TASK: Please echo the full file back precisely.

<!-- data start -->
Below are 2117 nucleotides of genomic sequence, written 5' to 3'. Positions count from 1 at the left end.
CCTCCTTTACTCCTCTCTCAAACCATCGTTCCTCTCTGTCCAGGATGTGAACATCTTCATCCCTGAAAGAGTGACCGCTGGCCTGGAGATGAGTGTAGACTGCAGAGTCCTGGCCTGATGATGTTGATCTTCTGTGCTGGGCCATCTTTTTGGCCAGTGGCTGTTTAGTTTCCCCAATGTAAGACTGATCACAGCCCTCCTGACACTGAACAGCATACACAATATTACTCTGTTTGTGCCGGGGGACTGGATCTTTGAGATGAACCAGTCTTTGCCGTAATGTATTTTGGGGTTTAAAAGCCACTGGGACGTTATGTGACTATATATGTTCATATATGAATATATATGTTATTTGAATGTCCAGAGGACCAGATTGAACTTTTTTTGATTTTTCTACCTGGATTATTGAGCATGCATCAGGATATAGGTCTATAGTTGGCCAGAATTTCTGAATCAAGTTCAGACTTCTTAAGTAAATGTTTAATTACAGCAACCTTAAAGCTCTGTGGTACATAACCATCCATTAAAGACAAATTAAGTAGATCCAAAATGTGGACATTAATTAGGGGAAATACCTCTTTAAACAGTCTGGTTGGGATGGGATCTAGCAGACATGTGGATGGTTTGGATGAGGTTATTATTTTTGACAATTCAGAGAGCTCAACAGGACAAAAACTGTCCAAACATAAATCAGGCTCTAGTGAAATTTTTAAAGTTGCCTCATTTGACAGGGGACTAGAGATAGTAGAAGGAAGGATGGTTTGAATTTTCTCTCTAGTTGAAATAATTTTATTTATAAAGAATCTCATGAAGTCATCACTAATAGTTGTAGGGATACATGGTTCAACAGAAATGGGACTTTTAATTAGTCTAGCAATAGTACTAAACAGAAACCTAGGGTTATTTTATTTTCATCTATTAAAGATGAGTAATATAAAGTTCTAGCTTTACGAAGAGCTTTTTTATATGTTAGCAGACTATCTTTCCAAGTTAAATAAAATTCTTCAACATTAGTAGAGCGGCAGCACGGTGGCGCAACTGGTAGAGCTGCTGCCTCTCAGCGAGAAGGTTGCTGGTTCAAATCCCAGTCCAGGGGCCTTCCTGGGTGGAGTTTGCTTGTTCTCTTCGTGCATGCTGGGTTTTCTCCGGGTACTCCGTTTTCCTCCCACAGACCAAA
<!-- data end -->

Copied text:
Below are 2117 nucleotides of genomic sequence, written 5' to 3'. Positions count from 1 at the left end.
CCTCCTTTACTCCTCTCTCAAACCATCGTTCCTCTCTGTCCAGGATGTGAACATCTTCATCCCTGAAAGAGTGACCGCTGGCCTGGAGATGAGTGTAGACTGCAGAGTCCTGGCCTGATGATGTTGATCTTCTGTGCTGGGCCATCTTTTTGGCCAGTGGCTGTTTAGTTTCCCCAATGTAAGACTGATCACAGCCCTCCTGACACTGAACAGCATACACAATATTACTCTGTTTGTGCCGGGGGACTGGATCTTTGAGATGAACCAGTCTTTGCCGTAATGTATTTTGGGGTTTAAAAGCCACTGGGACGTTATGTGACTATATATGTTCATATATGAATATATATGTTATTTGAATGTCCAGAGGACCAGATTGAACTTTTTTTGATTTTTCTACCTGGATTATTGAGCATGCATCAGGATATAGGTCTATAGTTGGCCAGAATTTCTGAATCAAGTTCAGACTTCTTAAGTAAATGTTTAATTACAGCAACCTTAAAGCTCTGTGGTACATAACCATCCATTAAAGACAAATTAAGTAGATCCAAAATGTGGACATTAATTAGGGGAAATACCTCTTTAAACAGTCTGGTTGGGATGGGATCTAGCAGACATGTGGATGGTTTGGATGAGGTTATTATTTTTGACAATTCAGAGAGCTCAACAGGACAAAAACTGTCCAAACATAAATCAGGCTCTAGTGAAATTTTTAAAGTTGCCTCATTTGACAGGGGACTAGAGATAGTAGAAGGAAGGATGGTTTGAATTTTCTCTCTAGTTGAAATAATTTTATTTATAAAGAATCTCATGAAGTCATCACTAATAGTTGTAGGGATACATGGTTCAACAGAAATGGGACTTTTAATTAGTCTAGCAATAGTACTAAACAGAAACCTAGGGTTATTTTATTTTCATCTATTAAAGATGAGTAATATAAAGTTCTAGCTTTACGAAGAGCTTTTTTATATGTTAGCAGACTATCTTTCCAAGTTAAATAAAATTCTTCAACATTAGTAGAGCGGCAGCACGGTGGCGCAACTGGTAGAGCTGCTGCCTCTCAGCGAGAAGGTTGCTGGTTCAAATCCCAGTCCAGGGGCCTTCCTGGGTGGAGTTTGCTTGTTCTCTTCGTGCATGCTGGGTTTTCTCCGGGTACTCCGTTTTCCTCCCACAGACCAAA